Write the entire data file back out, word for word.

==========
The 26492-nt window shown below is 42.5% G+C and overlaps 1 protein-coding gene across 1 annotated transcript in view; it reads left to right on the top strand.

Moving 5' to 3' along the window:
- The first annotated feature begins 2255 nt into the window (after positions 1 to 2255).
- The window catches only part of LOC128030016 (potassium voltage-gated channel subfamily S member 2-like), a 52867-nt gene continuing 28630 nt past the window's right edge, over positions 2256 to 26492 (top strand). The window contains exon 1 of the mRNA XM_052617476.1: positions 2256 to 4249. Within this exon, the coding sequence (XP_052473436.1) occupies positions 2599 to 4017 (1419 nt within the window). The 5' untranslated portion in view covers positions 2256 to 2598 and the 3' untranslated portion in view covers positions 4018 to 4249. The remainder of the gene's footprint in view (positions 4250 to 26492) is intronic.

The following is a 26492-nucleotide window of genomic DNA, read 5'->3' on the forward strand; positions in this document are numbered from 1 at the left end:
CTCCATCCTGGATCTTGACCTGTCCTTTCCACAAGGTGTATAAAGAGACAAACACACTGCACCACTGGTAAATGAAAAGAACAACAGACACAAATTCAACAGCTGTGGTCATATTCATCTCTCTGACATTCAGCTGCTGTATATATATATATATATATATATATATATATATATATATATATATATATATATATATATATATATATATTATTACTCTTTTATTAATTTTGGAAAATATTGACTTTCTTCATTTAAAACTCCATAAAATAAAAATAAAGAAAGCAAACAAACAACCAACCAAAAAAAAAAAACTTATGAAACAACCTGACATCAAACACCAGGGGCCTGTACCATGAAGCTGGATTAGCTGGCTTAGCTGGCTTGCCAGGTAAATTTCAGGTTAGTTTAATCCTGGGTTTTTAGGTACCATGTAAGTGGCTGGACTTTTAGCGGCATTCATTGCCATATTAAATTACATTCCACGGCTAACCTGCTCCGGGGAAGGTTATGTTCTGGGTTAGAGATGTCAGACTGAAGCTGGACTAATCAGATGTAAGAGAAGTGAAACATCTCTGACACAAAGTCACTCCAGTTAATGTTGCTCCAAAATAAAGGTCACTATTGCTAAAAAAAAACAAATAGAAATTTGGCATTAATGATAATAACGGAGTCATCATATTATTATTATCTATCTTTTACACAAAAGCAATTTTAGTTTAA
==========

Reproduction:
The 26492-nt window shown below is 42.5% G+C and overlaps 1 protein-coding gene across 1 annotated transcript in view; it reads left to right on the top strand.

Moving 5' to 3' along the window:
- The first annotated feature begins 2255 nt into the window (after positions 1 to 2255).
- The window catches only part of LOC128030016 (potassium voltage-gated channel subfamily S member 2-like), a 52867-nt gene continuing 28630 nt past the window's right edge, over positions 2256 to 26492 (top strand). The window contains exon 1 of the mRNA XM_052617476.1: positions 2256 to 4249. Within this exon, the coding sequence (XP_052473436.1) occupies positions 2599 to 4017 (1419 nt within the window). The 5' untranslated portion in view covers positions 2256 to 2598 and the 3' untranslated portion in view covers positions 4018 to 4249. The remainder of the gene's footprint in view (positions 4250 to 26492) is intronic.

The following is a 26492-nucleotide window of genomic DNA, read 5'->3' on the forward strand; positions in this document are numbered from 1 at the left end:
CTCCATCCTGGATCTTGACCTGTCCTTTCCACAAGGTGTATAAAGAGACAAACACACTGCACCACTGGTAAATGAAAAGAACAACAGACACAAATTCAACAGCTGTGGTCATATTCATCTCTCTGACATTCAGCTGCTGTATATATATATATATATATATATATATATATATATATATATATATATATATATATATATATATATATATTATTACTCTTTTATTAATTTTGGAAAATATTGACTTTCTTCATTTAAAACTCCATAAAATAAAAATAAAGAAAGCAAACAAACAACCAACCAAAAAAAAAAAACTTATGAAACAACCTGACATCAAACACCAGGGGCCTGTACCATGAAGCTGGATTAGCTGGCTTAGCTGGCTTGCCAGGTAAATTTCAGGTTAGTTTAATCCTGGGTTTTTAGGTACCATGTAAGTGGCTGGACTTTTAGCGGCATTCATTGCCATATTAAATTACATTCCACGGCTAACCTGCTCCGGGGAAGGTTATGTTCTGGGTTAGAGATGTCAGACTGAAGCTGGACTAATCAGATGTAAGAGAAGTGAAACATCTCTGACACAAAGTCACTCCAGTTAATGTTGCTCCAAAATAAAGGTCACTATTGCTAAAAAAAAACAAATAGAAATTTGGCATTAATGATAATAACGGAGTCATCATATTATTATTATCTATCTTTTACACAAAAGCAATTTTAGTTTAA